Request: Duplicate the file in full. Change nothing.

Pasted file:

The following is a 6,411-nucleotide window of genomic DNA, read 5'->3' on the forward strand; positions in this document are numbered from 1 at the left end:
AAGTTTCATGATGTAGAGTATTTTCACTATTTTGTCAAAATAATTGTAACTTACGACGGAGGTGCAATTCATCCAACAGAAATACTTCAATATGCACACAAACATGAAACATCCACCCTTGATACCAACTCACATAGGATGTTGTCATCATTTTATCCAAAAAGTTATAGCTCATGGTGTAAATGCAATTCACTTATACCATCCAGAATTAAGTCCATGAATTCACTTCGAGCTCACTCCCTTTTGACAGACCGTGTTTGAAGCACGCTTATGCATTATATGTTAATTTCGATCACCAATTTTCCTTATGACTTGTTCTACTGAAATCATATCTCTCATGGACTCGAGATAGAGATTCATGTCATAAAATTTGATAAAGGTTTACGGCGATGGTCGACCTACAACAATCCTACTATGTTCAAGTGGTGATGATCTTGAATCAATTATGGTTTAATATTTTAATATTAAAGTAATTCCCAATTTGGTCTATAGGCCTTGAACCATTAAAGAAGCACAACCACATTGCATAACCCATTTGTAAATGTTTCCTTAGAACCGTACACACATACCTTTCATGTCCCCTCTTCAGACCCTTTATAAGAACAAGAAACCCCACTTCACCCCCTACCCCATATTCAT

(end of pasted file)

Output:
The following is a 6,411-nucleotide window of genomic DNA, read 5'->3' on the forward strand; positions in this document are numbered from 1 at the left end:
AAGTTTCATGATGTAGAGTATTTTCACTATTTTGTCAAAATAATTGTAACTTACGACGGAGGTGCAATTCATCCAACAGAAATACTTCAATATGCACACAAACATGAAACATCCACCCTTGATACCAACTCACATAGGATGTTGTCATCATTTTATCCAAAAAGTTATAGCTCATGGTGTAAATGCAATTCACTTATACCATCCAGAATTAAGTCCATGAATTCACTTCGAGCTCACTCCCTTTTGACAGACCGTGTTTGAAGCACGCTTATGCATTATATGTTAATTTCGATCACCAATTTTCCTTATGACTTGTTCTACTGAAATCATATCTCTCATGGACTCGAGATAGAGATTCATGTCATAAAATTTGATAAAGGTTTACGGCGATGGTCGACCTACAACAATCCTACTATGTTCAAGTGGTGATGATCTTGAATCAATTATGGTTTAATATTTTAATATTAAAGTAATTCCCAATTTGGTCTATAGGCCTTGAACCATTAAAGAAGCACAACCACATTGCATAACCCATTTGTAAATGTTTCCTTAGAACCGTACACACATACCTTTCATGTCCCCTCTTCAGACCCTTTATAAGAACAAGAAACCCCACTTCACCCCCTACCCCATATTCAT